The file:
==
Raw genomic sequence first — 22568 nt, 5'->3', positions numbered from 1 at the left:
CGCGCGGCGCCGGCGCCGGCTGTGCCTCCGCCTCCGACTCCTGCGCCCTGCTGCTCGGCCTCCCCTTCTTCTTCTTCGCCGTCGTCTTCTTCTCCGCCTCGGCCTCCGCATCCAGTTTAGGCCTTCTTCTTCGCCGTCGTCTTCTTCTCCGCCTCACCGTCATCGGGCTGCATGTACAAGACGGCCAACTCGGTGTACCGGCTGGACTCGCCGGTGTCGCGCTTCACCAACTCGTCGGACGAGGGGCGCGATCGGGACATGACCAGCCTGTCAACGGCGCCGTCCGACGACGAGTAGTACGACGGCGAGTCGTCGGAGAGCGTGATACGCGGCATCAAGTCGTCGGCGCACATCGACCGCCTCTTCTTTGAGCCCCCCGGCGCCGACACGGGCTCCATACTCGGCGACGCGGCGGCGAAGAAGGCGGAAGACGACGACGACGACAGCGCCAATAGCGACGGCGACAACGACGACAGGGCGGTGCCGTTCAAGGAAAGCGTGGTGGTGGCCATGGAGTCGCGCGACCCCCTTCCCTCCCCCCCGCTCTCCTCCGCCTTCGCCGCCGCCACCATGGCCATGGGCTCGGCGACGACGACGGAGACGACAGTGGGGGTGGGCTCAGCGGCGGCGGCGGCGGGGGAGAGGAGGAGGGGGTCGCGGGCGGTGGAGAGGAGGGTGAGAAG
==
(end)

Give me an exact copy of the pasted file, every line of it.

Raw genomic sequence first — 22568 nt, 5'->3', positions numbered from 1 at the left:
CGCGCGGCGCCGGCGCCGGCTGTGCCTCCGCCTCCGACTCCTGCGCCCTGCTGCTCGGCCTCCCCTTCTTCTTCTTCGCCGTCGTCTTCTTCTCCGCCTCGGCCTCCGCATCCAGTTTAGGCCTTCTTCTTCGCCGTCGTCTTCTTCTCCGCCTCACCGTCATCGGGCTGCATGTACAAGACGGCCAACTCGGTGTACCGGCTGGACTCGCCGGTGTCGCGCTTCACCAACTCGTCGGACGAGGGGCGCGATCGGGACATGACCAGCCTGTCAACGGCGCCGTCCGACGACGAGTAGTACGACGGCGAGTCGTCGGAGAGCGTGATACGCGGCATCAAGTCGTCGGCGCACATCGACCGCCTCTTCTTTGAGCCCCCCGGCGCCGACACGGGCTCCATACTCGGCGACGCGGCGGCGAAGAAGGCGGAAGACGACGACGACGACAGCGCCAATAGCGACGGCGACAACGACGACAGGGCGGTGCCGTTCAAGGAAAGCGTGGTGGTGGCCATGGAGTCGCGCGACCCCCTTCCCTCCCCCCCGCTCTCCTCCGCCTTCGCCGCCGCCACCATGGCCATGGGCTCGGCGACGACGACGGAGACGACAGTGGGGGTGGGCTCAGCGGCGGCGGCGGCGGGGGAGAGGAGGAGGGGGTCGCGGGCGGTGGAGAGGAGGGTGAGAAG